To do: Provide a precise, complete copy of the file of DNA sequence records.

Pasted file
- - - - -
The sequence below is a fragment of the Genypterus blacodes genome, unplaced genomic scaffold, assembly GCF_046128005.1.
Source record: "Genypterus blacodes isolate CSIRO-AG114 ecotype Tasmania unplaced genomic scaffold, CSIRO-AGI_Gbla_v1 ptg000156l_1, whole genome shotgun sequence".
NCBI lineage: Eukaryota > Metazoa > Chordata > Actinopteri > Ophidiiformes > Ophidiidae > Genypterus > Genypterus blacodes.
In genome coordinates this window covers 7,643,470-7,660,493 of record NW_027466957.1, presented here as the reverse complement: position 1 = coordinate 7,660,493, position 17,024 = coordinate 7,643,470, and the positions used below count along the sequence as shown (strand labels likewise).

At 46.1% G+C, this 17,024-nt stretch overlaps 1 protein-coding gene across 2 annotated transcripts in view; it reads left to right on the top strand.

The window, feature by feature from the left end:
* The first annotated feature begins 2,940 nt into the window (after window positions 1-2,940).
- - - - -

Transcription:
The sequence below is a fragment of the Genypterus blacodes genome, unplaced genomic scaffold, assembly GCF_046128005.1.
Source record: "Genypterus blacodes isolate CSIRO-AG114 ecotype Tasmania unplaced genomic scaffold, CSIRO-AGI_Gbla_v1 ptg000156l_1, whole genome shotgun sequence".
NCBI lineage: Eukaryota > Metazoa > Chordata > Actinopteri > Ophidiiformes > Ophidiidae > Genypterus > Genypterus blacodes.
In genome coordinates this window covers 7,643,470-7,660,493 of record NW_027466957.1, presented here as the reverse complement: position 1 = coordinate 7,660,493, position 17,024 = coordinate 7,643,470, and the positions used below count along the sequence as shown (strand labels likewise).

At 46.1% G+C, this 17,024-nt stretch overlaps 1 protein-coding gene across 2 annotated transcripts in view; it reads left to right on the top strand.

The window, feature by feature from the left end:
* The first annotated feature begins 2,940 nt into the window (after window positions 1-2,940).